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How To Avoid Common Slip-ups With Your B2B Social Ad Creative

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How To Avoid Common Slip-ups With Your B2B Social Ad Creative

Content marketers spend a lot of time developing content. But when it’s time to promote that carefully created content in social ads, they don’t have the same flourish.

Relatively recent research shows B2B ad creative often misses the mark regarding quality and impact. The B2B Institute, a LinkedIn think tank, says although marketers carefully measure ad media spend, optimizing ad creative doesn’t feature anywhere near as heavily in our psyches. It’s often neglected, as indicated in this graphic revealing 75% of B2B ads are rated one star or less.

A line chart showing 75% of consumers give B2B social ads a one-star rating.

75% of B2B social ads earn a one-star rating from consumers.

While these low ratings might seem like worrying news for B2B marketers, it actually presents an immediate opportunity to reassess and improve your social ad creative to promote and get your content consumed.

As a social strategist, I regularly witness common mistakes in social advertising, and they’re made by even the biggest of brands. Among them:

  • Weak, poor quality, or common visuals
  • Conflict between ad content and format
  • Unclear, hard-to-digest messaging that doesn’t resonate with the target audience
  • Lack of continuity among ad components

By preventing these potential problems, you’ll better position your digital ad to be seen and recognized to be relevant by your target audience, so it earns the desired click. Here are four tips on how to do just that.

1. Create thumb-stopping visuals

Develop strong, engaging visuals that entice viewers to pause a moment. It’s widely accepted that people scan ads. Over the years, eye-tracking studies have identified common patterns of digital reading and social media platforms have shared what they’ve found, too.

Create visuals that get viewers to pause their thumbs when they come to your ad, says @Fi_digitaldrum via @CMIContent. Click To Tweet

In the image below, I explain how readers would usually consume this digital ad from Hootsuite. First, the compelling visual with the prominent words “30 Day Trial” will be seen. Then, the eye will go to the bold statement below the image, Start Your Free Trial Today,” followed by the line below it in a smaller font size, “Trusted by 18 million users worldwide.” Lastly, their eyes will go to the line above the image that reads: “Try Hootsuite for 30 days and start managing your social from one simple dashboard.”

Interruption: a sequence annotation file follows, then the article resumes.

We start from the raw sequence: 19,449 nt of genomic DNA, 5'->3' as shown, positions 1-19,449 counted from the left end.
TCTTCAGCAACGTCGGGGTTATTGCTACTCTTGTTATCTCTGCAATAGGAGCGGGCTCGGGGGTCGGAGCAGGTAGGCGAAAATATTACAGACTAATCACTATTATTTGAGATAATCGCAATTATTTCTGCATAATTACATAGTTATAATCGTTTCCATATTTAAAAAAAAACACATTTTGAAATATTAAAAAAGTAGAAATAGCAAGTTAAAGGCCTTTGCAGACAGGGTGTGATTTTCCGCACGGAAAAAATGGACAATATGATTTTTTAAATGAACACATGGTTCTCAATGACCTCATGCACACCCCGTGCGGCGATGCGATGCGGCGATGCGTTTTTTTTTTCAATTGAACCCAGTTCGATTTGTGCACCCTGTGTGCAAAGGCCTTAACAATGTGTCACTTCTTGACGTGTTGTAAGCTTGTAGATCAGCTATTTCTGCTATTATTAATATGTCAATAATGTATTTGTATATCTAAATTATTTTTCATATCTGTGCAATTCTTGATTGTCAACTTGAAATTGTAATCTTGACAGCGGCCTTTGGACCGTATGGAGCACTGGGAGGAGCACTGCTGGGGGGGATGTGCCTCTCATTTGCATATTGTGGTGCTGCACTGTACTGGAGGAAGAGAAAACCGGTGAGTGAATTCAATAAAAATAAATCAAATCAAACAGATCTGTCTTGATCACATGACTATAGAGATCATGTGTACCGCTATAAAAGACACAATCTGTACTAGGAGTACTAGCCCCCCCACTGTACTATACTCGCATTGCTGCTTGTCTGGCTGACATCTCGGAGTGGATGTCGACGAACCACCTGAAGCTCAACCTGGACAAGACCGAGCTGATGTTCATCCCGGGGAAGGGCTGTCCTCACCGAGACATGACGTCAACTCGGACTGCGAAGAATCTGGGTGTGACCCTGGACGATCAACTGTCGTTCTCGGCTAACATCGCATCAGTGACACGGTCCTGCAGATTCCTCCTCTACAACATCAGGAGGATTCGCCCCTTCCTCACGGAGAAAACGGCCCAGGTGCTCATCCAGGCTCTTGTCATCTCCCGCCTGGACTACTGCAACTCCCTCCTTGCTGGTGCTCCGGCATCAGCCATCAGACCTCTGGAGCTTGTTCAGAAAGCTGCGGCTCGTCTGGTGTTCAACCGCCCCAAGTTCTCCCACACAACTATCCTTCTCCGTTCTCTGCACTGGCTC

1654685501 530 How To Avoid Common Slip ups With Your B2B Social Ad

Without that strong central image, Hootsuite wouldn’t have attracted viewers to give it more than their split-second attention.

Software company Asana consistently makes an impact with its social ads. With a low-key color palette, modest-looking fonts, and a smart style, their ad creative makes a bold impression on newsfeeds to encourage viewers to stop the scroll. Asana often uses statistic-based visuals to pique interest and connect with the target user as they did in the second ad below.

The graphic in the first ad includes the cover of the e-book they’re promoting with the words, The Ultimate Guide to OKRs, prominently displayed.

The graphic in the first Asana ad includes the cover of the e-book they’re promoting with the words, The Ultimate Guide to OKRs, prominently displayed.

The second ad is a pie chart showing a 24% slice with the accompanying text to explain 24% of employees in Australia experienced burnout four or more times in the last year.

The second Asana ad is a pie chart showing a 24% slice with the accompanying text to explain 24% of employees in Australia experienced burnout four or more times in the last year.

Sometimes visuals can have a big impact by looking just different enough to stand out. Take media publication The Economist. They commonly use graphic design to create thumb-stopping moments for users.

In the first sponsored content ad to promote an article on the backlash of gender ideology at universities, the art contains a globe-type circle with two women in graduation caps who have brightly colored lines to symbolize talking. One of the women is upside down.

Economist ad showing a globe-type circle with two women in graduation caps who have brightly colored lines to symbolize talking. One of the women is upside down.

In the second promoted content ad, a colorfully illustrated chicken is flexing their bicep to promote an article about how chicken became the rich world’s most popular meat.

Economist ad showing a colorfully illustrated chicken is flexing their bicep to promote an article about how chicken became the rich world’s most popular meat.

These images create intrigue because they don’t tell the full story and they lack words to explain them. They’re also different in style compared to typical ads on LinkedIn.

Use intriguing images that pique interest and differ in style to attract ad clicks, says @Fi_digitaldrum via @CMIContent. Click To Tweet